• ** REMEMBER! **The microwave can still shock you even unplugged!!

    ALWAYS discharge the high-voltage capacitor first if you even think your hands will come close to any HIGH VOLTAGE components.

    Jeff mentions this: Anything in the high voltage ( magnetron, capacitor, diode, wires to and from ):
    ...Use a metal ( not the shiny chrome type ) screw driver with a insulated handle to short across ( touch both at the same time ) the terminals of the high voltage capacitor to discharge it.

    From Jeff's site: http://www.applianceaid.com/component-testing.php

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FIXED MC17J8000CG Samsung Microwave - No Heat


Premium Member
Nov 3, 2022
Model Number
1-5 years
Hello all, I have a MC17J8000CG Microwave unit that does not heat. I have tested the following:

All 3 door switches appear to work properly
All of the temperature safety switches appear to be okay (all low impedance)
The capacitor appears okay, as it appears as open circuit
Magnetron appears okay; The terminals measure low impedance between them, but are both open to the chassis.
Diode appears to work okay, current only flows one way
The HV Transformer primary measures less than 1 ohm, but the secondary measures 138 to 139 ohms.

This is where the problem lies. The literature statues the transformer secondary should measure 131 +- 2% which means a max of 133.62 ohms. This means, technically, a measurement of 138 to 139 ohms is out of spec, ,but just barely. Should I replace the transformer or continue looking for other problems within the unit?
Hi, I'm not that familiar with microwaves, but Rick mentioned this:

Your model uses that same exact transformer.

Okay. I did some more investigating.

I took my oscope and connected a high voltage probe up to the secondary output of the high voltage transformer and got this

60 Hz "high voltage". I wouldn't put too much stock in the measured voltage being too accurate. 7.5 kV sounds a bit too high to me.
I then checked the output side of the capacitor or the input to the magnetron and got this.

It is my understanding that beyond producing microwaves, the magnetron essentially operates like a diode. The microwave's high voltage transformer, capacitor, and diode work together to double the output voltage of the transformer (the waveform is negative going) when measured on the output side of the capacitor. When measuring the magnetron filament we see that the voltage stays at 0 until the voltage reaches some threshold and then is essentially held at that negative threshold and does not go further negative. But this result looks weird to me. First of all, the voltage is much lower than expected, and it looks like at some point while the magnetron is radiating that the voltage falls back towards 0 for (approximately) half the time is should be on. The magnetron should be working when the voltage is negative. I therefore started to suspect the magnetron.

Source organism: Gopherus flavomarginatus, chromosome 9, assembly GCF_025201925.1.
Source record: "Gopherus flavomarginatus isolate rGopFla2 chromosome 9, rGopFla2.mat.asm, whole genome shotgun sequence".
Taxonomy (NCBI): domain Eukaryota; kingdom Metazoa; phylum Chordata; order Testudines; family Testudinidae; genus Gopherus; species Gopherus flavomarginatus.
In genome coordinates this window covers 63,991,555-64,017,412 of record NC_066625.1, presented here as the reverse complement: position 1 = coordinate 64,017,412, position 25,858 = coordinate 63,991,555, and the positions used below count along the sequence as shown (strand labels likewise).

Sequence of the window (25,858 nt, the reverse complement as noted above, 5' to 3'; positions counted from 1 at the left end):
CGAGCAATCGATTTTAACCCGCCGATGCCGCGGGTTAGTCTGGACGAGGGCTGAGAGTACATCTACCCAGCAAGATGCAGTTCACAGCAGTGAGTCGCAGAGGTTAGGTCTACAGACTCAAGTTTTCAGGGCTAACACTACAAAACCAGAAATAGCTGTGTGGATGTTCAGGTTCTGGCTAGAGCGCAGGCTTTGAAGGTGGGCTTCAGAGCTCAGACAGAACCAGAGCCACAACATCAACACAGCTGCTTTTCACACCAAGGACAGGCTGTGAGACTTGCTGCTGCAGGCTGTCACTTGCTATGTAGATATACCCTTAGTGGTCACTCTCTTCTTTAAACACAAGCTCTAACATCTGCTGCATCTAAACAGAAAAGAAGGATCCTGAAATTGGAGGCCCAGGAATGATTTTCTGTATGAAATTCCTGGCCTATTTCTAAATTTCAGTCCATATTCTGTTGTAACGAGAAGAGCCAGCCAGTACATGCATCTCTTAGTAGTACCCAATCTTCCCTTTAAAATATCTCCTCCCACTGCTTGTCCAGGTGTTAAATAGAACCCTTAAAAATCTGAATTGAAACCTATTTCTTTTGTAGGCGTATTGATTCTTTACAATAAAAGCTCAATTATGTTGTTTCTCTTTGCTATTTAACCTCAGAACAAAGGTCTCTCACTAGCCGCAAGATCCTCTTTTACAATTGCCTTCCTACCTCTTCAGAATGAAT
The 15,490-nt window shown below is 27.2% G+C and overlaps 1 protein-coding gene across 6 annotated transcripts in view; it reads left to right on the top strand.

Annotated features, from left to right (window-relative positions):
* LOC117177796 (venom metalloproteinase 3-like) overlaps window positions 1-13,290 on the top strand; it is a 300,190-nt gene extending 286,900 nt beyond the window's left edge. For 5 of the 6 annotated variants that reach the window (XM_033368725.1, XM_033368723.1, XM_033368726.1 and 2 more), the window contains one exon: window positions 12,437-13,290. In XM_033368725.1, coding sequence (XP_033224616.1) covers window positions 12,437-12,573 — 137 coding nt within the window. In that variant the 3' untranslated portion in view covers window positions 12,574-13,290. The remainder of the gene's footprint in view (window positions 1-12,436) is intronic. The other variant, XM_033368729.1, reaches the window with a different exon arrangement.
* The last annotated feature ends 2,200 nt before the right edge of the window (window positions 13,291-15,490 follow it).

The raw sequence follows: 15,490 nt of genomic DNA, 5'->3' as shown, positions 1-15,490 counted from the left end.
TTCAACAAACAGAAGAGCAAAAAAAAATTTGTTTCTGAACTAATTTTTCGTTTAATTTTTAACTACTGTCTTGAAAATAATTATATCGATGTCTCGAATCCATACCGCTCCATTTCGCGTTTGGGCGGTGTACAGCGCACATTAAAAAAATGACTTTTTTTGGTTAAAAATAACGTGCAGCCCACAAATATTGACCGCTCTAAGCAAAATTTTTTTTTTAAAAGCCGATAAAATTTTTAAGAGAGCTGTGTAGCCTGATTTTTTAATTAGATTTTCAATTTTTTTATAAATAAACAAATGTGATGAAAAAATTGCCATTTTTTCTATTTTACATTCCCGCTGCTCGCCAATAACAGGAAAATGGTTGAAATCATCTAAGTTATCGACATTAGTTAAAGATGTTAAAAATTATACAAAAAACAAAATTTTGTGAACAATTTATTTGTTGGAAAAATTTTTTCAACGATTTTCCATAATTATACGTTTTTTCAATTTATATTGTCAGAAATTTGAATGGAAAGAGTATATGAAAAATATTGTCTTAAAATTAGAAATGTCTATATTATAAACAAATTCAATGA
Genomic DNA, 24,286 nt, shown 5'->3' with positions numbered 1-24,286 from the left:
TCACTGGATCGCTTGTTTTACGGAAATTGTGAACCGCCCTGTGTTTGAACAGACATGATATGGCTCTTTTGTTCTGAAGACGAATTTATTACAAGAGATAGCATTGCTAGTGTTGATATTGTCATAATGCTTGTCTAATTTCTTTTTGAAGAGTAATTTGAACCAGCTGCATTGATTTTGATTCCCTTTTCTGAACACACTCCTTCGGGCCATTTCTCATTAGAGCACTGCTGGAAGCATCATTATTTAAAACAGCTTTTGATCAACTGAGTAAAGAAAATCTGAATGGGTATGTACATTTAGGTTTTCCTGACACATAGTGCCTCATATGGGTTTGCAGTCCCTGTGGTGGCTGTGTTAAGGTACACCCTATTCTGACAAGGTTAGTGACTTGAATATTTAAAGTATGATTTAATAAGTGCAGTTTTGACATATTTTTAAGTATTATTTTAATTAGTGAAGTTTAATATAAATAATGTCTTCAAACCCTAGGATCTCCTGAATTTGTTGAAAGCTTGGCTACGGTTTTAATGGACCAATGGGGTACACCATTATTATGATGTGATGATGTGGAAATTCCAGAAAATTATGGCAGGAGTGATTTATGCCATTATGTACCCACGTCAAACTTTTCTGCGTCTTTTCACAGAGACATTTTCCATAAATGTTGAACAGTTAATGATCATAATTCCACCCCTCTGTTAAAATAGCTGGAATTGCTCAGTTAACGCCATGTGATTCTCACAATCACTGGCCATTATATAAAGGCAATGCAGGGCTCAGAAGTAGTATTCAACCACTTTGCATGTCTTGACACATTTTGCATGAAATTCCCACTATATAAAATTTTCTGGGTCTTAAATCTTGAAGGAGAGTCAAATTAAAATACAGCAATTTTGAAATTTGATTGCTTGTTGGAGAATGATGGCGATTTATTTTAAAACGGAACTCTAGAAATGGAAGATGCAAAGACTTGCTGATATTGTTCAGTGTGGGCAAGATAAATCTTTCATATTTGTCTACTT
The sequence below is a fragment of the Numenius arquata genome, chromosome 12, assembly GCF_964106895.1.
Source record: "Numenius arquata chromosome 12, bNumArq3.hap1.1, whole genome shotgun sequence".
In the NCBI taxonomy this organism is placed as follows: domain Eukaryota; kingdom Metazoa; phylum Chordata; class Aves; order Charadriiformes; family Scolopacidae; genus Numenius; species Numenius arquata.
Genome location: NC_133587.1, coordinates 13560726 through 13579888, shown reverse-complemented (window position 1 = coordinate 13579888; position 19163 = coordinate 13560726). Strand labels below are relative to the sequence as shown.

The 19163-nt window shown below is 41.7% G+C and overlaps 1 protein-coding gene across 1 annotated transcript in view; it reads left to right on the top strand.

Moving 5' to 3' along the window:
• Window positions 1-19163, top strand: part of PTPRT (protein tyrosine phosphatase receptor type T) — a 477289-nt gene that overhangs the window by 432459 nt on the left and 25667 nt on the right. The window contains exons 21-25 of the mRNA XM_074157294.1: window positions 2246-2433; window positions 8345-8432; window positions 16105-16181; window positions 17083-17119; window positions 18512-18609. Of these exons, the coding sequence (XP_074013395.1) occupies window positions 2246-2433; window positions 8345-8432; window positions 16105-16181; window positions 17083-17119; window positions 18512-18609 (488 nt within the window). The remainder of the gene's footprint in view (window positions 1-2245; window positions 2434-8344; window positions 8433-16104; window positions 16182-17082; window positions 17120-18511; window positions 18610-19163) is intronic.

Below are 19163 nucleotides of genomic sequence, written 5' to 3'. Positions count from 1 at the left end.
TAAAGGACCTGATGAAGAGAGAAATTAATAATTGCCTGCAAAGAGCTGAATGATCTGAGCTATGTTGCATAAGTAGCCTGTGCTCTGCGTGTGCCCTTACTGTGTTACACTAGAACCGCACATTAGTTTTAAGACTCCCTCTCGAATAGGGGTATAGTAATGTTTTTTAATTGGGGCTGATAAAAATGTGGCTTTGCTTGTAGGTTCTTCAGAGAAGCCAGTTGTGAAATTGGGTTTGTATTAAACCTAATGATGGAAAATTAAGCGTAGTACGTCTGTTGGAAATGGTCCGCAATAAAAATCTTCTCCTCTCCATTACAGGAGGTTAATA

I then removed the magnetron from the circuit by unplugging the connector to the filament and measured the output of the voltage doubler and measured this result.

So other than the absolute magnitude of the waveform this looks correct to me. The top of the waveform is 0 V and the bottom is some rather large (kV) voltage.

I then removed the magnetron and it appeared physically damaged.

5.jpg 6.jpg

To be clear when measuring the magnetron with a meter it measured okay, meaning that the impedance between filament terminals is very low (less than 1 ohm, I believe) and I was unable to measure any continuity between the filament and the body of the magnetron. However, it obviously appears damaged.
I replaced the magnetron and measured this when looking at the filament.

This looks correct to me. A couple thousand volts (but probably not accurately measured) and then no strange artifacts while the magnetron is radiating. Oh and I was able to heat up some water.
So it does indeed appear to have been the magnetron.

Hopefully this will help someone in the future.
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